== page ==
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L.A. City Council president faces calls to resign after she made racist comments


In Los Angeles, a racism scandal is engulfing city hall and exposing decades-old racial tensions within city government. The president of the LA City Council was caught on a secret recording making racist comments about a colleague's Black son, along with other cruel remarks. She is now facing calls to resign her seat on the council. NPR's Adrian Florido is in Los Angeles tracking this. Hey, Adrian.


KELLY: Hey. Tell me a little more about what is on this audio recording.

FLORIDO: Well, the recording captures a conversation from last year between Nury Martinez, the powerful president of the Los Angeles City Council, and two of her council colleagues, Kevin de Leon and Gil Cedillo, along with an important LA union leader. All four of them are Latino. And that's important to note, Mary Louise, because in the audio, they're strategizing on how to maximize Latino political power in the city as part of the redistricting process that was underway last fall and also on how to take influence away from Black political leaders. It's a long conversation, and throughout it, Martinez uses racist and cruel language to talk about council colleagues and residents of her own city.

KELLY: Without wishing to amplify cruel or racist comments, I'm just trying to get a sense of the severity of this. Can you share any specifics?

FLORIDO: Yeah, and they are quite disturbing comments that she makes. One of the remarks that has most shocked the city since the recording came to light yesterday is one in which Martinez talks about one of her white colleagues on the city council and his adopted Black son. She accuses her colleague of using his son as an accessory. And she says this...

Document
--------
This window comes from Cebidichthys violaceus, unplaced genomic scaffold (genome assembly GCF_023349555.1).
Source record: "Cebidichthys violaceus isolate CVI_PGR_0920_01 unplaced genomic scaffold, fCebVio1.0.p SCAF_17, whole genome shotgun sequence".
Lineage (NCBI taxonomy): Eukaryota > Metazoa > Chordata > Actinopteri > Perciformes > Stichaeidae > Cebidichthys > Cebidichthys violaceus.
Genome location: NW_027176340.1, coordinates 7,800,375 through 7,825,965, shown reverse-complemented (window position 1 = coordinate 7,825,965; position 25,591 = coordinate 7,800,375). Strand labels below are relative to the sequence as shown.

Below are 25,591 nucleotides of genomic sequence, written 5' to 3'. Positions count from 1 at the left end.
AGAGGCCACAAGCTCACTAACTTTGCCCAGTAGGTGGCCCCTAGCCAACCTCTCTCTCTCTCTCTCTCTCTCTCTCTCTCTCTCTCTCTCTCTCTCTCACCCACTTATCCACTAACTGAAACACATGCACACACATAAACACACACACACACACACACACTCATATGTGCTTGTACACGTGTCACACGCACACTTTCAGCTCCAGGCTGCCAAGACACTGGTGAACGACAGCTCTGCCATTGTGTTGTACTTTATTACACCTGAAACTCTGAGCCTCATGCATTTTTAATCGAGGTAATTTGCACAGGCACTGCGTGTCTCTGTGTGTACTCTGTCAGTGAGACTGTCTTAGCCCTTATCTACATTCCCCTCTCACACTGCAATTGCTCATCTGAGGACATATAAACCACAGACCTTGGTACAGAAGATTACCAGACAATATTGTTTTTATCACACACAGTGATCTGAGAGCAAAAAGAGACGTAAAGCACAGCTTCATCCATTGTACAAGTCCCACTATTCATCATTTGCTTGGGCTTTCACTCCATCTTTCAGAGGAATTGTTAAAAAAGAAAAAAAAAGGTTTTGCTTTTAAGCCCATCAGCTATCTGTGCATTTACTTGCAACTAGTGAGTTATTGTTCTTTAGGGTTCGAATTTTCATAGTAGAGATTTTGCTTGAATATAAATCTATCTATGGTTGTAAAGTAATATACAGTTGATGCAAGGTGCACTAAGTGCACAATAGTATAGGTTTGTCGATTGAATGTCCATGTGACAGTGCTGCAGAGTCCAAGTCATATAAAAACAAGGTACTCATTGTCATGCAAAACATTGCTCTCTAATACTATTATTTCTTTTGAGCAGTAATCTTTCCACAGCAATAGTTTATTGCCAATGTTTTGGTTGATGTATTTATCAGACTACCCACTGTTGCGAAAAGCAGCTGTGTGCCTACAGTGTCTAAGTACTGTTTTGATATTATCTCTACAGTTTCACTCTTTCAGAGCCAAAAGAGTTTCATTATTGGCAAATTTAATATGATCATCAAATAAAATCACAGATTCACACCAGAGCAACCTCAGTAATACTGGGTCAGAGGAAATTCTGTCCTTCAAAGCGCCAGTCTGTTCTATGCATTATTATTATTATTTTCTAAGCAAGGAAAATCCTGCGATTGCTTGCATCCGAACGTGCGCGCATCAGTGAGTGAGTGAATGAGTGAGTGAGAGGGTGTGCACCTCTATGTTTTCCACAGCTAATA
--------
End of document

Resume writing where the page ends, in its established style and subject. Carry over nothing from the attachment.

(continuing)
NURY MARTINEZ: And then there's this white guy with this little Black kid who's misbehaved. There's nothing you can do to control him, parece changuito.

FLORIDO: She calls him a changuito, which is Spanish for little monkey. The recording is peppered with these kinds of tropes and crass remarks. At one point, Martinez describes Indigenous immigrants from Mexico using denigrating language. She also uses an expletive to deride LA's progressive top prosecutor because he is, in her words, with the Blacks.

KELLY: Do we know, Adrian, where this recording came from, who made it, how it got out?

FLORIDO: It's not clear who made it or who leaked it. It was posted to Reddit earlier this month but first reported on yesterday by the Los Angeles Times. And since then, the calls for the council president to resign have been swift. Martinez has apologized and earlier today agreed to give up the council presidency but not her seat on the council. But council colleagues and civic leaders are pressuring her to do that. So are protesters, who yesterday gathered outside her house.


UNIDENTIFIED PERSON: (Chanting) Resign. Resign. Your racist comments are out of line. Resign. Resign.

FLORIDO: There are also calls for the two councilmen that Martinez was recorded having that conversation with to resign because they also make racially insensitive remarks on the recording.

KELLY: I mentioned this is exposing some longstanding tensions over race within the LA city government. Just give us a little context.

FLORIDO: Well, there's been decades of tension between LA's Black and Latino communities. The Black population is shrinking here and is now under 9%, while Latinos now account for nearly 50% of the city's population. Latino power has been growing at city hall. And there's been this fear among some Black Angelinos that as Latinos become a more dominant force in city politics, Black residents' concerns are going to be ignored. For some Black residents, this recording is confirming those fears. I've spoken with people today who've long worked to promote racial solidarity in LA who say that they are devastated by this recording and all the damage it could do to their work.

KELLY: NPR's Adrian Florido, thank you.

FLORIDO: Thank you. Transcript provided by NPR, Copyright NPR.

Adrian Florido
Adrian Florido is a national correspondent for NPR covering race and identity in America.